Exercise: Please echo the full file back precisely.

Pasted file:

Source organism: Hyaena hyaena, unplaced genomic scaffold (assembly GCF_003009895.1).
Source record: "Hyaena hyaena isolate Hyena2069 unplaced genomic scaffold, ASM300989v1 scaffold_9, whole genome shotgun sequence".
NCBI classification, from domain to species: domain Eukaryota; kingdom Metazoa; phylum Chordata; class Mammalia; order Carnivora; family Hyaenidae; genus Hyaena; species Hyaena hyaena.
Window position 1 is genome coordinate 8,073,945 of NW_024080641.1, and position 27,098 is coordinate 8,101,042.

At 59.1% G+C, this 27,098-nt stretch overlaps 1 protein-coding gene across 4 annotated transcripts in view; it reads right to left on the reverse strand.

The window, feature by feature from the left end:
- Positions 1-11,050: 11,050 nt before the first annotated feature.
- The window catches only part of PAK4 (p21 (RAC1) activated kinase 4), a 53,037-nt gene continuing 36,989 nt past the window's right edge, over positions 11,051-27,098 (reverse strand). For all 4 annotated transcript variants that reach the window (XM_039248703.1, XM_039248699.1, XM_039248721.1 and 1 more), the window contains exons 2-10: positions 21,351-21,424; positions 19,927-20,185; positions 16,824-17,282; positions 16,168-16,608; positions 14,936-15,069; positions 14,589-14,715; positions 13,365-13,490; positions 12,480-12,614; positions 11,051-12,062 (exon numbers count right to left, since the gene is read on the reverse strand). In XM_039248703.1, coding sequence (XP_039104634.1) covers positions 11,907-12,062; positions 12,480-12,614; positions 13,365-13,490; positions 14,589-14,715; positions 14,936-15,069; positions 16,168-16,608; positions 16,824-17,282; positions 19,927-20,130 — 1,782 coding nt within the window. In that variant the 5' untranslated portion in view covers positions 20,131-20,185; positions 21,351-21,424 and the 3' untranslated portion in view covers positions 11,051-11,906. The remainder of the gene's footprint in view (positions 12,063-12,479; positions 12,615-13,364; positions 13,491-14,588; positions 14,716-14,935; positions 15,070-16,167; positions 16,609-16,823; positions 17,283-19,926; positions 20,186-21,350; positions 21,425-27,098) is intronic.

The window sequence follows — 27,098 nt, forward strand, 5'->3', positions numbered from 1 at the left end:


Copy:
Source organism: Hyaena hyaena, unplaced genomic scaffold (assembly GCF_003009895.1).
Source record: "Hyaena hyaena isolate Hyena2069 unplaced genomic scaffold, ASM300989v1 scaffold_9, whole genome shotgun sequence".
NCBI classification, from domain to species: domain Eukaryota; kingdom Metazoa; phylum Chordata; class Mammalia; order Carnivora; family Hyaenidae; genus Hyaena; species Hyaena hyaena.
Window position 1 is genome coordinate 8,073,945 of NW_024080641.1, and position 27,098 is coordinate 8,101,042.

At 59.1% G+C, this 27,098-nt stretch overlaps 1 protein-coding gene across 4 annotated transcripts in view; it reads right to left on the reverse strand.

The window, feature by feature from the left end:
- Positions 1-11,050: 11,050 nt before the first annotated feature.
- The window catches only part of PAK4 (p21 (RAC1) activated kinase 4), a 53,037-nt gene continuing 36,989 nt past the window's right edge, over positions 11,051-27,098 (reverse strand). For all 4 annotated transcript variants that reach the window (XM_039248703.1, XM_039248699.1, XM_039248721.1 and 1 more), the window contains exons 2-10: positions 21,351-21,424; positions 19,927-20,185; positions 16,824-17,282; positions 16,168-16,608; positions 14,936-15,069; positions 14,589-14,715; positions 13,365-13,490; positions 12,480-12,614; positions 11,051-12,062 (exon numbers count right to left, since the gene is read on the reverse strand). In XM_039248703.1, coding sequence (XP_039104634.1) covers positions 11,907-12,062; positions 12,480-12,614; positions 13,365-13,490; positions 14,589-14,715; positions 14,936-15,069; positions 16,168-16,608; positions 16,824-17,282; positions 19,927-20,130 — 1,782 coding nt within the window. In that variant the 5' untranslated portion in view covers positions 20,131-20,185; positions 21,351-21,424 and the 3' untranslated portion in view covers positions 11,051-11,906. The remainder of the gene's footprint in view (positions 12,063-12,479; positions 12,615-13,364; positions 13,491-14,588; positions 14,716-14,935; positions 15,070-16,167; positions 16,609-16,823; positions 17,283-19,926; positions 20,186-21,350; positions 21,425-27,098) is intronic.

The window sequence follows — 27,098 nt, forward strand, 5'->3', positions numbered from 1 at the left end: